Friday, November 30, 2012

Kokuriko-zaka kara / From Up on Poppy Hill

Kukkulan tyttö, sataman poika / Flickan på kullen, pojken i hamnen. JP © 2011 Chizuru Takahashi - Tetsuro Sayama – GNDHDDT. PC: Studio Ghibli - in co-production with Nippon Television, Dentsu, Haukhodo DY Media Partners, Walt Disney Studios Japan, Mitsubishi Corporation, and Toho. P: Tetsuro Sayama, Toshio Suzuki, Chizuru Takahashi. D: Goro Miyazaki. SC: Hayao Miyazaki, Keiko Niwa - original story: Tetsuro Sayama - based on the shojo manga (1980) by Tetsuro Sayama and Chizuru Takahashi. DP: Atshshi Okui - Laboratory: Imagica Corporation, Shinagawa-ku, Tokyo, Japan - Cinematographic process: Digital Intermediate (2K) (master format), Digital (source format) - Printed film format: 35 mm (spherical), D-Cinema - Aspect ratio: 1.85:1. AN D: Katsuya Kondo, Kitaro Kosaka, Atsushi Yamagata, Akihito Yamashita. Key AN: Makiko Futaki, Shinji Otsuka, Takeshi Honda, Takashi Hashimoto, Hideki Hamasu, Atsuko Tanaka, Hiromasa Younebayashi, Hiroyuki Aoyama. Character designer: Katsuya Kondo. M: Satoshi Takebe. Theme song "Sayonara no natsu - Kokuriko-zaka kara" sung by Aoi Teshima. "Ue o muite aruko" (1961) sung by Kyu Sakamoto [this Japanese pop hit was famous in Finland, too, under the name "Sukiyaki", and it belonged to the repertory of many artists]. S: Koji Kasamatsu. Voice talents: Masami Nagasawa (Umi Matsuzaki), Junichi Okada (Shun Kazama), Keiko Takeshita (Hana Matsuzaki), Yuriko Ishida (Miki Hokuto), Rumi Hiiragi (Sachiko Hirokoji), Jun Fubuki (Ryoko Matsuzaki), Takashi Naito (Yoshio Onodera), Shunsuke Kazama (Shiro Mizunuma), Nao Ohmori (Akio Kazama), Teruyuki Kagawa (Tokumaru Rijicho), Haruka Shiraishi (Sora Matsuzaki), Tsubasa Kobayashi (Riku Matsuzaki), Aoi Teshima (Yuko), Goro Miyazaki (world history teacher). 91 min. Released by Cinema Mondo with Finnish / Swedish subtitles by Janne Mökkönen / Carina Laurila-Olin. 2K DCP viewed at Tennispalatsi 4, Helsinki, 30 Nov 2012.

Kokuriko = coquelicot = corn poppy. The name of the girl's family's boarding house is Coquelicot Manor.

Hayao Miyazaki: ”From Up On Poppy Hill is a fresh portrayal of young love between a teenage girl and boy who are pure and straight as an arrow."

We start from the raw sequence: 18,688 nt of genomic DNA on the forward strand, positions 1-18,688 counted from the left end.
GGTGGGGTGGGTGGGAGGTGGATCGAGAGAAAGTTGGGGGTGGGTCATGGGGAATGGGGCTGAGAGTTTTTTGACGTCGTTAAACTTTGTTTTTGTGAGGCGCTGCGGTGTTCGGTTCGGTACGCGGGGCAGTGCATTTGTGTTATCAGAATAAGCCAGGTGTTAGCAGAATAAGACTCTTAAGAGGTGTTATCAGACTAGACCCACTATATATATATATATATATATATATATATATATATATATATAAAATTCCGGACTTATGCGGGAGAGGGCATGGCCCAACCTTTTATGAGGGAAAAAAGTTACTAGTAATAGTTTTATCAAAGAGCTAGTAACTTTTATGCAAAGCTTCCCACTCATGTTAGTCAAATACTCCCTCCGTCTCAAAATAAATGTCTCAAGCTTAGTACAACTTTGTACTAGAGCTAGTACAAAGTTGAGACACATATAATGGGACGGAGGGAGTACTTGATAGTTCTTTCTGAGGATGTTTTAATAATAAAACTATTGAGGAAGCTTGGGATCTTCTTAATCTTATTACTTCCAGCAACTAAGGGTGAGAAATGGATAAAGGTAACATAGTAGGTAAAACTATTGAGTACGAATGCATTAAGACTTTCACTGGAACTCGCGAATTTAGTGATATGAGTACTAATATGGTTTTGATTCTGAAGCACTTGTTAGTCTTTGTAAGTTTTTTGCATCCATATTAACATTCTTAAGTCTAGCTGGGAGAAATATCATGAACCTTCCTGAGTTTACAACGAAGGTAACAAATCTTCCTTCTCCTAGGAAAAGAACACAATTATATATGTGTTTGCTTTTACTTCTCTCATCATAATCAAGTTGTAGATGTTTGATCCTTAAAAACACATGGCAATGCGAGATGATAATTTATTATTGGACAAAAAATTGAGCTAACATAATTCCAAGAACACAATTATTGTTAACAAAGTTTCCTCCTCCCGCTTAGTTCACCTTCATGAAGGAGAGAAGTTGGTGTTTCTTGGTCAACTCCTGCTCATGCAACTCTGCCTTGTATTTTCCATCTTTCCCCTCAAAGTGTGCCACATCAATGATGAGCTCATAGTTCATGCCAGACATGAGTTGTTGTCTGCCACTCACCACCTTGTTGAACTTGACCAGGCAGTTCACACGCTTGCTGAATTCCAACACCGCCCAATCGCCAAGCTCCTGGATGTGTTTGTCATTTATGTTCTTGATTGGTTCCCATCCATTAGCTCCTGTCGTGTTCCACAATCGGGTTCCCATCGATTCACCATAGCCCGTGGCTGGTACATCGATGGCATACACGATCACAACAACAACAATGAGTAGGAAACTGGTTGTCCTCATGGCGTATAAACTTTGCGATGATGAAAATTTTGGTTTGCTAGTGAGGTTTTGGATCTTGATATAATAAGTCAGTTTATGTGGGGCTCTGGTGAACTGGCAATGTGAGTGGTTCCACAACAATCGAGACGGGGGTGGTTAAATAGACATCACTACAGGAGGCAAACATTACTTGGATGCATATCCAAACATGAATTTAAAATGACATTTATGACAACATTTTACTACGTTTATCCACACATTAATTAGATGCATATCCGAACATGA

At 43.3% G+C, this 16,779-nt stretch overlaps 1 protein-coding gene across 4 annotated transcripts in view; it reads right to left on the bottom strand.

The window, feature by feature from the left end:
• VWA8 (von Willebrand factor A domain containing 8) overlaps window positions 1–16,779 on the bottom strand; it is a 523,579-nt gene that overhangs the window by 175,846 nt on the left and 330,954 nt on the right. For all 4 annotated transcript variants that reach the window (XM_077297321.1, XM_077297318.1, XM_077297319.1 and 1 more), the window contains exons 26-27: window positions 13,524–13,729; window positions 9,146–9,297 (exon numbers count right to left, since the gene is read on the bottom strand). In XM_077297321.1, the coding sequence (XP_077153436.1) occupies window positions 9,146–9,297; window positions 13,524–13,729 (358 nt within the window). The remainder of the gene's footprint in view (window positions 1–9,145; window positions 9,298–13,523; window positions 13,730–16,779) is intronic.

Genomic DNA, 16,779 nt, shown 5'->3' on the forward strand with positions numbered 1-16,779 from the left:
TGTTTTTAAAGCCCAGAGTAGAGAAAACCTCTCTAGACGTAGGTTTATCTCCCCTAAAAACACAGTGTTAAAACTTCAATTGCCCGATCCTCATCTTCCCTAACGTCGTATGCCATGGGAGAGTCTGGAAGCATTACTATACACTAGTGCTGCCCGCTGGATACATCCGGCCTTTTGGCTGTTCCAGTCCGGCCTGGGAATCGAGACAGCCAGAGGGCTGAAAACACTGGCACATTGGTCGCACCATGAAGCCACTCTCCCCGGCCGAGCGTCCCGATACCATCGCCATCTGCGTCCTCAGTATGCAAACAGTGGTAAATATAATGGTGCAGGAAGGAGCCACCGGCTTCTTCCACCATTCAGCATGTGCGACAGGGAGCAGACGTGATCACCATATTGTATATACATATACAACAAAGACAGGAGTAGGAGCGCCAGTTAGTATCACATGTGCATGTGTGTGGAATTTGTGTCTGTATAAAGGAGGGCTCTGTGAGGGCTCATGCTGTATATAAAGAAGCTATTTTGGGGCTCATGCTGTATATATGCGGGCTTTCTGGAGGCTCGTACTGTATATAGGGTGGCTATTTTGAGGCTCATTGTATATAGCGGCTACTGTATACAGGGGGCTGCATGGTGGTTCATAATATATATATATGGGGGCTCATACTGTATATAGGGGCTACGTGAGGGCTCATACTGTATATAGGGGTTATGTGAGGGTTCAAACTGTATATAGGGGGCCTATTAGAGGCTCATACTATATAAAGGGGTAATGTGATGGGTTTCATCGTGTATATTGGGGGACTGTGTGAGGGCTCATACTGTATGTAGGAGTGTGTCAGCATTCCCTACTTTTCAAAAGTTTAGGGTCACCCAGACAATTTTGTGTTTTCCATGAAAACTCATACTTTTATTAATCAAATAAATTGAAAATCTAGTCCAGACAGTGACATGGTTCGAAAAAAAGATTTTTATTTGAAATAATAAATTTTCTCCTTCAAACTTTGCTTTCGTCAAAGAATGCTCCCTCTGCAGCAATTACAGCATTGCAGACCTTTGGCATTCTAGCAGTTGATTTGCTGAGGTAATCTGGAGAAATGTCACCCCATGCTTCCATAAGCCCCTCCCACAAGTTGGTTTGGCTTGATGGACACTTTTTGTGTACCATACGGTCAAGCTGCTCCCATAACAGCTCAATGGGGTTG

"We set From Up On Poppy Hill around 1963, the year before the Tokyo Olympics, at the time the baby boom generation began to be called 'today’s youth'."

"It was the beginning of a new era, and also a time when something was about to be lost. Our heroine Umi, the eldest daughter of a matriarchal family, is an eleventh grader in high school. She lost her father at sea, and helps her working mother by taking care of a large family of six, including boarders. Our heroes are Shun, chief editor of the school newspaper, and Mizunuma, the student council president. These two boys strike a skeptical attitude towards society and adults. They opt to be ‘cool cats’ - ‘bad boys’ - and would never consider being friendly towards Umi - they’re too cool for that."

"As the boys look to the future, Umi also gazes out at the distant horizon, awaiting the return of her lost father. Every day she hoists signal flags from the garden of an old mansion on the hill that overlooks Yokohama harbor. The nautical signal flags she raises show the letters U and W ('Safe Travels'). A tugboat that frequently passes below the hill raises a return signal flag. It has become a daily morning routine. One morning, the tugboat raises a different signal."

"Its flags read U W M E R, with a pennant for thanks. Mer is the French word for 'sea', and Umi means 'sea' in Japanese.

A wistful, gentle anime on teenage love. The obstacle: the boy discovers evidence that he and the girl he loves share the same father. But digging deeper, it turns out otherwise.

Finnish critics were not ecstatic, but I found a lot to like in this movie: - The visual motif of the naval signal flags - The sense of the Japanese being a sea-faring nation, with a stoical endurance of the destiny facing the sublime forces of nature (a basic Studio Ghibli theme expressed here in a novel way) - The stoical character of the protagonists, something with which a Finnish viewer can identify, because there is an affinity with the Finnish quality of sisu (endurance against all odds) - The great key sequences with the work party for renovating the cultural house called Quartier Latin are an excellent instance of what we in Finnish call talkoot (the word comes from Russian: толока, pronounced ta'loka); English terms cited by vocabularies include a bee and a barn raising. The best examples in Finnish fiction films are in the two film adaptations of Täällä Pohjantähden alla / Under the North Star. These sequences are the "spectacle" of this movie, and they are quite exhilarating. - The period detail is presented with tender care, without irony or nostalgia. - The girl's dream sequence is impressive. I often seem to like sequences of limited animation in movies realized with fully detailed animation. - The flashbacks explaining the complicated family histories are quite moving. - The songs are important and meaningful. - The sense of history is omnipresent: it is the age of the Cold War, the father has perished in the Korean War, and a family has been almost entirely wiped out by the nuclear bomb.  - One of the very themes of the film is the sense of history as embodied in the Quartier Latin house. - A further theme is about the new generations as reflections of the earlier ones: "when I see you I see my old friends". 

The visual quality was fine.

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